The evolving curry market

14th May 2106


Upmarket Indian restaurant Trishna has just announced it is to run a series of “Not Your Average Curry Nights” priced at £120 per head that will introduce modern innovative dishes from different regions of the subcontinent to diners, writes Glynn Davis.


This struck me as interesting. Not only from the point of view of Indian food now moving into the land of the £100-plus per head meal but it also reminded me of the days when I frequently enjoyed what could be described as an average curry night.


That Indian food can now command these sorts of premium prices, and operators like JKS Restaurants (that also runs Gymkhana), are now showing the British public the real richness of Indian food, is to be welcomed. My concern lies with the reference to the average curry night because I fear they are becoming a much rarer thing than they were in my youth. After a few beers the next stop was always for a curry to finish things off. I did this for many years because I was fortunate my hometown of Doncaster had one of the country’s first Indian restaurants, called Indus, which I’d been visiting initially as a birthday treat each year from the age of eight. It sadly closed a couple of years ago.


Even sadder is the fact its demise is not particularly unusual. Recent statistics show 600 Indian restaurants have closed over the past 18 months, representing 11% of the UK’s curry houses, and there are fears as many as a third of the 12,000 such restaurants are heading for closure. There was a time when a village or small town would absolutely have had at least one pub and an Indian restaurant but this is now far from being a certainty. Both these established parts of the British leisure scene face their issues as the market around them has been changing dramatically.


Not only do Indian restaurants face a critical shortage of chefs, from next month a chef employed from outside the EU will legally have to be paid a minimum salary of £35,000. This will not exactly help margins in the trade that have halved from 20% to 10% over the past 20 years as operating costs have risen but menu prices have largely stayed the same. This has been necessary because curry houses have faced a torrent of competition from the likes of pubs hosting curry nights, the supermarkets running constant curry meal deals, and pretty much any bog standard cafe seems to have a curry as an option.


The Indian restaurant industry has also suffered from a lack of economies of scale, which have benefited other cuisines where chains have being built up and central kitchens employed. The bigger curry house chains like Aagrah have only been able to grow into double figures (current roster is 14 restaurants in Yorkshire) because they have enjoyed the advantage of being run by a big family. Renowned chef Cyrus Todiwala, who runs Cafe Spice Namaste, told me some time back no Indian restaurateur would ever take the risk of having a non-family member running one of their outlets.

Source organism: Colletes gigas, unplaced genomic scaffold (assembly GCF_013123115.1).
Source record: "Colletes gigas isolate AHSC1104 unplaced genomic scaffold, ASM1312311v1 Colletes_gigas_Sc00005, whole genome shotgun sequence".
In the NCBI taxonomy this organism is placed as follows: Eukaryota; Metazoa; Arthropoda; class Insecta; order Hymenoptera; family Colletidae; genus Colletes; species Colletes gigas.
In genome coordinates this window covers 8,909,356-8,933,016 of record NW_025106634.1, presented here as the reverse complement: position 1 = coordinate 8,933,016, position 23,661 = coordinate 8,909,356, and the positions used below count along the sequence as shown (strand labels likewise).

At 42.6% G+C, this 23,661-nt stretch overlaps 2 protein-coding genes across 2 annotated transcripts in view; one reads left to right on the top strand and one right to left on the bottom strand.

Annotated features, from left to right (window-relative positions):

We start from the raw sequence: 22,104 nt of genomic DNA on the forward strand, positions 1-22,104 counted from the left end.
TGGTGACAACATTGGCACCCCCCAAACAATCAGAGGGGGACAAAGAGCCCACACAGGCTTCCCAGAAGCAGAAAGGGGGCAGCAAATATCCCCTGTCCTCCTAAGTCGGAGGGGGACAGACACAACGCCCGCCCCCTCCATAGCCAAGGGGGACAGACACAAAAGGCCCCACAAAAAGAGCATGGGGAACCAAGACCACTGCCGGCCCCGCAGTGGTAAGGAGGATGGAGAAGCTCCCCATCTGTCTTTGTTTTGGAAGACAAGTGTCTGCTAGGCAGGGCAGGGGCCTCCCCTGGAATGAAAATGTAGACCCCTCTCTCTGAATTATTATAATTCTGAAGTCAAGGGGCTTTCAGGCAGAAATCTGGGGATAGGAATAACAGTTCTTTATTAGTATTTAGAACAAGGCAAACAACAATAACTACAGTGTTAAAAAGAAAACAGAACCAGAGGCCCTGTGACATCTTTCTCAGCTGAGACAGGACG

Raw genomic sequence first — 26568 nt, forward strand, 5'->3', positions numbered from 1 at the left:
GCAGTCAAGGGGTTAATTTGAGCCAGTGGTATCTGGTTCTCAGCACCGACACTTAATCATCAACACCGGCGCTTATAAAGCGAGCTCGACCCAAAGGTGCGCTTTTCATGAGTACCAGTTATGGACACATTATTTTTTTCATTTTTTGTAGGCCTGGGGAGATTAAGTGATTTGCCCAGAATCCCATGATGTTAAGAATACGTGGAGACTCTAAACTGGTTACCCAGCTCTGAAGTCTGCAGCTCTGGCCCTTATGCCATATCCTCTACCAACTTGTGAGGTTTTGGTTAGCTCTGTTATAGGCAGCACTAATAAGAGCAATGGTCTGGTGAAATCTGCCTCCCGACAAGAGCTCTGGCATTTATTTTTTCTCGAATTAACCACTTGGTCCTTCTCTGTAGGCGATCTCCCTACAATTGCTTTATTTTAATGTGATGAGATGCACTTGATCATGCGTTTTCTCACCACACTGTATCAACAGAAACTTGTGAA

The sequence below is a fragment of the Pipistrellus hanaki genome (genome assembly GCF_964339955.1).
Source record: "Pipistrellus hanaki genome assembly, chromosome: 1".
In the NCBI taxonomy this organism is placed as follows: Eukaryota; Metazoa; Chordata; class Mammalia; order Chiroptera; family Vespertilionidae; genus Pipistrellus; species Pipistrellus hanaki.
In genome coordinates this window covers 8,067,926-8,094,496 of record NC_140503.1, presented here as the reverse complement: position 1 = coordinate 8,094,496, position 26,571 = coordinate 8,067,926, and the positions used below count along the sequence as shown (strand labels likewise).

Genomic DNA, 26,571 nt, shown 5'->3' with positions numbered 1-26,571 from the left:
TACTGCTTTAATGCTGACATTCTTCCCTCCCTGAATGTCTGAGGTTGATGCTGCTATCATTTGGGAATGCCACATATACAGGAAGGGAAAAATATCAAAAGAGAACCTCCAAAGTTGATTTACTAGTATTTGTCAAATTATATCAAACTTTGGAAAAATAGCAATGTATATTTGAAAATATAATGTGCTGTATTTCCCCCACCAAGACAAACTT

The curry house has also faced an issue with younger consumers developing an appetite for other cuisines. Whereas my de facto meal out was the curry, for today’s younger audience it is just as likely to be a premium burger, Nando’s, Vietnamese or Mexican that sates their desires after a night out. There are still plenty of the older clientele who religiously stick to their Indian meals out but the future health of the curry house will inevitably be reliant on attracting more younger customers.


Thankfully it’s not like the industry does not adapt. I’ve seen various changes over the years. It must have been a decade ago when I walked the length of Brick Lane in east London to try to find an old school Indian. I wanted sitar music, flock wallpaper, carpeted floors, and maybe a Taj Mahal-shaped bit of coving for added ambience. I failed in my mission because they had en masse moved on and switched to playing British music, stripped off the wallpaper and painted the walls white, ripped up the carpets to instead lay down wooden flooring, and the coving was no more.


What I haven’t mentioned is the food. In contrast to the decor, it was exactly the same. And to a large degree it still remains exactly the same today in most curry houses, which all have the familiar dishes of old. We know what the roll call comprises: rogan josh, tikka masala, jalfrezi, and bhuna to name but a few.


But as high profile restaurants like Trishna increasingly put the focus on regional Indian cuisine as well as introducing healthier dishes – which all goes to provide something new and fresh as well as differentiation in the market – it is hoped this thinking will spread to the menus of other more price-conscious restaurants around the country. It’s more than just a cuisine and jobs at stake. It is part of modern British culture and one many people in this country will be very sad to see having such a tough time. Let’s all partake in more average curry nights.

Glynn Davis a leading commentator on retail trends

This article first appeared on Propel Info’s Morning Briefing, a daily free-to-air newsletter for pubs, restaurants and food service operators. For a free subscription visit